Thank you, Gail, for letting me know you found this helpful. I appreciate hearing that my words make a difference for fellow patients. Hope you continue to enjoy life while you continue to survive cancer!
Thanks, scifiknitter. I'm glad you find this post useful.
Depression is not uncommon among cancer patients--especially metastatic patients--and it's important that we realize it can be a side effect of cancer treatment (or the disease itself) and that it has treatment options too.
In 2013, the website Moments A Day posted a lovely list to help moms remember why they’re grateful for the irritations in their life. It’s a great example of recognizing that how we choose to think about events can make a difference in how we view life.
Patients with cancer occasionally need similar reminders. Some days we may have difficulty seeing the upside of anything, especially when in active treatment, experiencing unpleasant side effects or facing cancer progression. On such days, we need to be creative and write a list unique to our own values. For instance, here are some things on my list:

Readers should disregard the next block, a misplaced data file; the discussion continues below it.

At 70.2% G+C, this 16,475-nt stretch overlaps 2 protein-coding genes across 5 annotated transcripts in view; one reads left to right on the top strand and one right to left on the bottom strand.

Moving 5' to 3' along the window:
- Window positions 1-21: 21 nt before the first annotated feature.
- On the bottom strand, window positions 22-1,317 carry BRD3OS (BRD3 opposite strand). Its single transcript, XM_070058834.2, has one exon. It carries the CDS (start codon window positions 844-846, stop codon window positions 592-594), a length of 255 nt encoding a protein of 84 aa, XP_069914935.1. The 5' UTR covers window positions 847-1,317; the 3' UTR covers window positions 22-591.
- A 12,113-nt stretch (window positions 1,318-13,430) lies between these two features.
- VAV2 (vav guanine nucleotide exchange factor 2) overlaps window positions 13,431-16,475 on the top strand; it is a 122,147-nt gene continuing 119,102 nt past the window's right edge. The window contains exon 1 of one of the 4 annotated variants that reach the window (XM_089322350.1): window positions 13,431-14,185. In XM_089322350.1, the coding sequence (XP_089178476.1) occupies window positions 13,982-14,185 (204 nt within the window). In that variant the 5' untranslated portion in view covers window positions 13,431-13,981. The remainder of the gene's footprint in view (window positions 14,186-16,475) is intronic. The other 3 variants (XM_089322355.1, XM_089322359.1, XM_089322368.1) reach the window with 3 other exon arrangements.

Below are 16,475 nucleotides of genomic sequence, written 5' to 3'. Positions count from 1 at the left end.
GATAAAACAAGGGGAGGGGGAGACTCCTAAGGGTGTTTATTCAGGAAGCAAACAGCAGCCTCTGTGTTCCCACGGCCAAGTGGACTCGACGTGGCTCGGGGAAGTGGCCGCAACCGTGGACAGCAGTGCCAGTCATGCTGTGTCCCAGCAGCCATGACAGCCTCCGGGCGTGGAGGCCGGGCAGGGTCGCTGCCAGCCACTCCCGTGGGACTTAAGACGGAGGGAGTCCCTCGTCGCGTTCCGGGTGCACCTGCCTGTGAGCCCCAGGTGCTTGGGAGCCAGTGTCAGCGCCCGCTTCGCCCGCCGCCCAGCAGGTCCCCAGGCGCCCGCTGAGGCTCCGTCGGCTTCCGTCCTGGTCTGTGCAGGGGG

To celebrate National Cancer Survivors Day (June 7), I'm sharing a recent picture of me with Linnea Olson, a sister metastatic lung cancer patient and one of the bloggers (Outliving Lung Cancer) who inspired me to become a lung cancer blogger and advocate. She and I are both alive thanks to research and clinical trials. As Linnea phrased it on Twitter, "Medical research has our backs! Here's to fourteen more (and beyond) years!"
The community of lung cancer patients and caregivers, combined with family and friends, keeps me going despite the roller coaster of scans, progressions, side effects, and emotions that are ...
Today is my fourth cancerversary. Four years ago — May 10, 2011 — I first heard a confirmed diagnosis of lung cancer.
On cancerversaries I review events of the past year and assess how I’ve spent my time. I’m not looking to pat myself on the back for my accomplishments, or check locations off a travel list. I’m looking to see if I stayed focused on what means the most to me, and whether I need to adjust my priorities. My time is too precious to waste.
When I became a metastatic lung cancer patient, my view of life changed. I no longer had unlimited time to consider my options and wait to see what might happen. My available time was compressed, foreshortened. ...